Start making sense: when it comes to speakers, size still matters

The Audiophiliac muses on the the disadvantages of small speakers effect on sound quality.

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On Monday I raved about one of the best small speakers around , the Sunfire CRM-2. I love the little thing because it avoids most of the classic pitfalls of wee designs, but as good as it is, it can't completely mimic large speaker sonics. Priced at $800 each, it's as expensive as many larger designs; buyers are paying a premium for the wee speaker's radical technical engineering that's required to extract maximum performance from its compact dimensions. Big speakers have an ease that little speakers never fully muster. Small drivers, no matter how good or expensive have to work harder to move the same amount of air as larger ones, that extra work almost always results in more distortion, and the little ones can't deliver the sort of hot-blooded, dynamic slam of large speakers.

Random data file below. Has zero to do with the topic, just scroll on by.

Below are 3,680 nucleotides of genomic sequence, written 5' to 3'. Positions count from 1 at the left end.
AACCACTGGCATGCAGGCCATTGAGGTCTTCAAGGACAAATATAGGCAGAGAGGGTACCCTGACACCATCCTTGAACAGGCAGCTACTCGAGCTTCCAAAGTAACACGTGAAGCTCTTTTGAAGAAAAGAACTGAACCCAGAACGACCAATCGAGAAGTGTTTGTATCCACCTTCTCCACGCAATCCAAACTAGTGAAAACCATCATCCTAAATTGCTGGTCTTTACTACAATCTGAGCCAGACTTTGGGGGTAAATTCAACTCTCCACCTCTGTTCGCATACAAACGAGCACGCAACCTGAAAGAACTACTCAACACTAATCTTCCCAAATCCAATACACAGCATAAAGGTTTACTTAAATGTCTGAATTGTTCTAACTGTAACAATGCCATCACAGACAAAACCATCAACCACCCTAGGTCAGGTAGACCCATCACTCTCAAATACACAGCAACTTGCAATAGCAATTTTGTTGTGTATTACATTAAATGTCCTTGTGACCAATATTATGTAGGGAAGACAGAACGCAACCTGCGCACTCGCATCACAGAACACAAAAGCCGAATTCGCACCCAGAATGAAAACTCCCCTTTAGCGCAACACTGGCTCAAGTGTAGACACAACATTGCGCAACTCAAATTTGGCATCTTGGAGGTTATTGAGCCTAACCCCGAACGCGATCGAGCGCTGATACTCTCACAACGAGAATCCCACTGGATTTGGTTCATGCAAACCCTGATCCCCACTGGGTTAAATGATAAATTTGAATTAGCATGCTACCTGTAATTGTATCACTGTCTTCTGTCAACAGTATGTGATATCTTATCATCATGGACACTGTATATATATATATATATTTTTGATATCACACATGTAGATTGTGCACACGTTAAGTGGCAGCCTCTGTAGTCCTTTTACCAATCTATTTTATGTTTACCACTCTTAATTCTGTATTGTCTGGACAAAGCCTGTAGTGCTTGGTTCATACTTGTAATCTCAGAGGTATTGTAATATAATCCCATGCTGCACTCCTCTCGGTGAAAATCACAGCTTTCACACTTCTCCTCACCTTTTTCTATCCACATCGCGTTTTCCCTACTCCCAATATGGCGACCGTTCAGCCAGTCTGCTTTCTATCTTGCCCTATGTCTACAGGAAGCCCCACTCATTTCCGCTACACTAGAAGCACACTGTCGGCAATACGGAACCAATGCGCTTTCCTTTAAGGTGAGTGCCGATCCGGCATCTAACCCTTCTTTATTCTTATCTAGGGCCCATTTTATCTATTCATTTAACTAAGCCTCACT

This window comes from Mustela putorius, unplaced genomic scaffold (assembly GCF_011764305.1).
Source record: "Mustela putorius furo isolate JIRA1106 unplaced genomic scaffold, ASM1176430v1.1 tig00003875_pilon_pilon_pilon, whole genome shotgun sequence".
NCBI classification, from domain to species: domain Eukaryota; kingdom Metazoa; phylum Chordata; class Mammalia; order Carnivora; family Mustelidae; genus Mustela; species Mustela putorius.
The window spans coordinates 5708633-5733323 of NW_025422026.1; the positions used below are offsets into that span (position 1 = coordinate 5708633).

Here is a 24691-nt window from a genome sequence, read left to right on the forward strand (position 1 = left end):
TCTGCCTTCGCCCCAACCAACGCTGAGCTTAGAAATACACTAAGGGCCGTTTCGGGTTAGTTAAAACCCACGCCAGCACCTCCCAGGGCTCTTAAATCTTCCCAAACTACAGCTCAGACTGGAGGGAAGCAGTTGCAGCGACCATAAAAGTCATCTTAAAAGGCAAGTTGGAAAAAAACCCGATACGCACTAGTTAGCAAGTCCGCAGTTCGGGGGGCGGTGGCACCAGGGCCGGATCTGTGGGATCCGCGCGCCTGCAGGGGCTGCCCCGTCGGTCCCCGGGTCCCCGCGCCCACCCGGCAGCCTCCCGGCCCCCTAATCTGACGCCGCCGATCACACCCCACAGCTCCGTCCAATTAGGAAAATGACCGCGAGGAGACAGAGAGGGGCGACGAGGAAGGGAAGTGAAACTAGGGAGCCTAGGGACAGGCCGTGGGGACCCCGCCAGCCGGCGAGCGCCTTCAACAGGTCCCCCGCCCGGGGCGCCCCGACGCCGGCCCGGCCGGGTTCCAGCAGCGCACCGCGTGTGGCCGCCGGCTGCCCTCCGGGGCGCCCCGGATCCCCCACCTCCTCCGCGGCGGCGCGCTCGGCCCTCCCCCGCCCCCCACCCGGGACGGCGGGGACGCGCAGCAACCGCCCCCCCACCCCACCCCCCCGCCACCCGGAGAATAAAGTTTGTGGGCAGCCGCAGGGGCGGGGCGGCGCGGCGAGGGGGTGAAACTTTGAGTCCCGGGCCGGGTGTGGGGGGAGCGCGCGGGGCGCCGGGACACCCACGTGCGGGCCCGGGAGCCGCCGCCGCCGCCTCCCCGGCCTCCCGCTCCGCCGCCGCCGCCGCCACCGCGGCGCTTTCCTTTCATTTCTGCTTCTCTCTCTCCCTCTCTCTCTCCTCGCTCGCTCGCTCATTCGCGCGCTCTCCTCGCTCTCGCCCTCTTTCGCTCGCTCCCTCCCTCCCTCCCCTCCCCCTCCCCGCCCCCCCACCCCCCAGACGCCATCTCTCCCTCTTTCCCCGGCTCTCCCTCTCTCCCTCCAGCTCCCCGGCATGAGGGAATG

So in effect what I'm saying here is that large speakers can connect on an emotional level the way large TVs do. The market's appetite for ever-larger speakers is at odds with the craving for ever tinnier speakers. Check out my review of Atlantic Technology's 8200e in the July 2007 issue of Home Theater magazine to see what size really buys you. Because when it comes to speakers, bigger is most definitely better.

About the author

Ex-movie theater projectionist Steve Guttenberg has also worked as a high-end audio salesman, and as a record producer. Steve currently reviews audio products for CNET and works as a freelance writer for Home Theater, Inner Fidelity, Tone Audio, and Stereophile.


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